By Ramon Rocha
Dead books are dead missionaries not able to come out to spread the good news. In several countries where I have led training, dead inventory is a major problem. Somewhere, somehow, sometime in the past, wrong decisions lead to an accumulation of slow moving titles over the years. You may have overestimated the demand? You were too excited?
Publishing can be profitable but the risks are high. You want to have the right titles at the right quantities at the right time at the right places. Inventory management may reflect how well or poorly a publishing house is run. Learn to move that “dead” inventory in your warehouse and avoid the problem in the first place.
Move your dead inventory
1. Date your inventory. Aside from aging your inventory in your management reports, color-code the sagging pallets or the dust-covered cartons of books in your warehouse. For example, put a red card on each carton that arrived in your warehouse 10+ years ago, orange for 9 years, yellow for 8 and so on. When you do your MBWA (management by walking around) at least once a week, you will be reminded of how long you’ve been storing dead books.
2. Prepare a marketing plan for each title in your cemetery. The objective is to resurrect and release them to accomplish what they were supposed to do.
3. Slash the price substantially, even below cost. Try “bundling” with other books. If you still can’t sell them, donate them (assuming they do not contain heretical teachings).
Avoid the cemetery
1. Analyze and think through all the titles in your publishing list with your team. Ensure good, justifiable reasons exist for why you will invest time and money on each new and backlist title you will sell.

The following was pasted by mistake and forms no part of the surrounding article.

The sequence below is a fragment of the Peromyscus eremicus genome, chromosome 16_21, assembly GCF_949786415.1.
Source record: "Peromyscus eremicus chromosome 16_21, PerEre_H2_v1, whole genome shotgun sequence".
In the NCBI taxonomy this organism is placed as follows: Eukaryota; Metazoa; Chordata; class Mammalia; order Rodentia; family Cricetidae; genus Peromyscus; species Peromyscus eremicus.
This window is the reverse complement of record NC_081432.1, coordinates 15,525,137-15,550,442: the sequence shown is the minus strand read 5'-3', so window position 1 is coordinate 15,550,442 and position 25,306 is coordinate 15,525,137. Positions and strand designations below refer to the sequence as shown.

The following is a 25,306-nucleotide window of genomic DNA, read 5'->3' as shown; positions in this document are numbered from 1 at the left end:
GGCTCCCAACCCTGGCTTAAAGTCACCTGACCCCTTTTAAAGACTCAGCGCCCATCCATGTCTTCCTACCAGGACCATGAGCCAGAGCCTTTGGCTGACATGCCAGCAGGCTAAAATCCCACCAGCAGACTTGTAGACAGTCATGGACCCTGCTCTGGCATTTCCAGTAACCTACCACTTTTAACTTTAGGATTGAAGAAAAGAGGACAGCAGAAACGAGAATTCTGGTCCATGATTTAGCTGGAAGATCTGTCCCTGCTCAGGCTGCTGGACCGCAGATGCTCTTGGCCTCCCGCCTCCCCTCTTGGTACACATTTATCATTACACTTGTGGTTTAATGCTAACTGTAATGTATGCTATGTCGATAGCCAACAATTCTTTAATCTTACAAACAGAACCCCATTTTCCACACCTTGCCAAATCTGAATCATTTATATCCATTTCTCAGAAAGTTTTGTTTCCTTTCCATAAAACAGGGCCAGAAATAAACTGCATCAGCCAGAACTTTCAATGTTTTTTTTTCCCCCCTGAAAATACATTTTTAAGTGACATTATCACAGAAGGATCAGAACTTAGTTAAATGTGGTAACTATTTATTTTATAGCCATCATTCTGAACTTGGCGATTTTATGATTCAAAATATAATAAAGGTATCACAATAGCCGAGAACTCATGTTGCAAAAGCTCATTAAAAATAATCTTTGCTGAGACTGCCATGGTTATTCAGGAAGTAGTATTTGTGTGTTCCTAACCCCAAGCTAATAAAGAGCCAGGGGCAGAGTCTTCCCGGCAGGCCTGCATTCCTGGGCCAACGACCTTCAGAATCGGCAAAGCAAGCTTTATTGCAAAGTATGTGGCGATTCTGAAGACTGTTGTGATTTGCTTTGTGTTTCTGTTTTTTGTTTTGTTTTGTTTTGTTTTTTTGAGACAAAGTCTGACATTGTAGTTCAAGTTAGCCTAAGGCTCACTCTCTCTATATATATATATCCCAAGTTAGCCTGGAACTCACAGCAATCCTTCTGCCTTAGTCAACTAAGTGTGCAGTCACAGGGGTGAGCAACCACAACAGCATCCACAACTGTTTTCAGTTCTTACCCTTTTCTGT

2. Publish within your means. Do your revenue and expense budgets far before the start of the fiscal year. Determine with your finance manager how much money you can set aside for new titles and reprints for the coming year using your projected monthly cash flow. Measure actuals versus projections and adjust accordingly.
3. Print only what you can sell in six months to one year. If that’s 500 copies, then so be it, even if the unit cost is higher. It is always better to reprint later than to be stuck with dead inventory. There is always a temptation to print a lot more to get a lower printing quote.
4. Get as many advance orders as possible. This will ensure specific quantities earmarked for certain customers. This is part of the marketing plan you have supposedly drawn up especially for each new “flagship” title.
5. Use print-on-demand (POD). Books printed using POD with offset quality still cost a lot. But prices are expected to decline in the coming years. Research availability in your area.
6. Publish ebooks. Start with your current bestsellers. You will not only save trees but gear up for the wave of the future and will be able to distribute globally.
7. Learn from your mistakes. Pray hard, work hard and avoid a cemetery of dead inventory.
What other ways you found effective in moving dead books and avoiding slow turnover? Leave us a comment here.